On Sunday, U.S. Rep. John Lewis announced that he will remain in office while undergoing treatment after being diagnosed with stage 4 pancreatic cancer.
“While I am clear-eyed about the prognosis, doctors have told me that recent medical advances have made this type of cancer treatable in many cases, that treatment options are no longer as debilitating as they once were, and that I have a fighting chance,” Lewis said in the statement.
“I have been in some kind of fight — for freedom, equality, basic human rights — for nearly my entire life. I have never faced a fight quite like the one I have now,” said Lewis.
Presidents Barack Obama and Bill Clinton shared their words of support and encouragement to Lewis.
“If there’s one thing I love about @RepJohnLewis, it’s his incomparable will to fight. I know he’s got a lot more of that left in him. Praying for you, my friend,” wrote Obama.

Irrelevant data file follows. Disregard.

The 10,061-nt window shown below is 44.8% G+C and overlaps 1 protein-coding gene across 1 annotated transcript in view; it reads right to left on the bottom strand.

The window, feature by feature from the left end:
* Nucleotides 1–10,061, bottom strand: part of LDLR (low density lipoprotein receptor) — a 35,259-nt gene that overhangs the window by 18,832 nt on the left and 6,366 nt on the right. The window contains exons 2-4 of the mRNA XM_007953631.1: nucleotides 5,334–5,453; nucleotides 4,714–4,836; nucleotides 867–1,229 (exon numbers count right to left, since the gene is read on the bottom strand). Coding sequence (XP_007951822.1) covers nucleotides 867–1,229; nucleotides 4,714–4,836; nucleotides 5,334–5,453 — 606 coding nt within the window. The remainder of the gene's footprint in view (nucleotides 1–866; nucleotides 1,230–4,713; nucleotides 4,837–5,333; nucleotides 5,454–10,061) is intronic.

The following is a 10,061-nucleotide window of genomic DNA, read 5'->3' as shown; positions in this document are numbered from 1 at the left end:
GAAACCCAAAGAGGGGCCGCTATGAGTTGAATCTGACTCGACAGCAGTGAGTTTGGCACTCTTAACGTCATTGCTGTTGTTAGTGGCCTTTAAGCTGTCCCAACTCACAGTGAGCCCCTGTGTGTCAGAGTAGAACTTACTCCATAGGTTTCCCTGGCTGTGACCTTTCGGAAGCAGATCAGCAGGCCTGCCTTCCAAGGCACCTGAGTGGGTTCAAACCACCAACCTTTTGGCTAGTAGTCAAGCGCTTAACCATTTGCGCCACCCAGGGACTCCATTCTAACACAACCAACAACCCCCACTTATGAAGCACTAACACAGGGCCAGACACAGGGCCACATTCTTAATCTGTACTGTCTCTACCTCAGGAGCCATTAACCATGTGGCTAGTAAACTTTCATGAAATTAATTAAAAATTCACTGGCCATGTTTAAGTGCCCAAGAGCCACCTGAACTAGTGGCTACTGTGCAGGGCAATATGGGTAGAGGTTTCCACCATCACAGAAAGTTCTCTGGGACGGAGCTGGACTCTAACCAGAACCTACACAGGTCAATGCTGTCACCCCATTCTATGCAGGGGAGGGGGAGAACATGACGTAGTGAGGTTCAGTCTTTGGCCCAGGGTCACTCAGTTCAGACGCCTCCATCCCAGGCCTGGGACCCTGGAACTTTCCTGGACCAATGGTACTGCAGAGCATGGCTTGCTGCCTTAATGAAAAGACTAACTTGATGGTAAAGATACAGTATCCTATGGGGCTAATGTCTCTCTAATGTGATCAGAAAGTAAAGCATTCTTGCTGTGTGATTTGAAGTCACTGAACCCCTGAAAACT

“If there’s anyone with the strength and courage to fight this, it’s you, John. Hillary and I love you, and we join with millions of other Americans in praying for you and your family,” tweeted Clinton.
The 79-year-old learned of his diagnosis earlier this month after a “routine medical visit and subsequent tests.” Lewis currently represents Georgia’s 5th Congressional District, which covers most of Atlanta. He was elected to Congress in 1986 after defeating Julian Bond to become the second African-American to represent Georgia in Congress post-Reconstruction. He has been re-elected 16 times and won another two-year term in 2018.
Lewis is an Alabama native and was the youngest speaker at the March on Washington. He is known as a being a survivor after being beaten and as a Freedom Rider in 1961, and again in 1965 during Selma’s “Bloody Sunday.”
According to the American Cancer Society, almost 57, 000 Americans were diagnosed with pancreatic cancer this year, as it’s the country’s third leading cause of cancer deaths.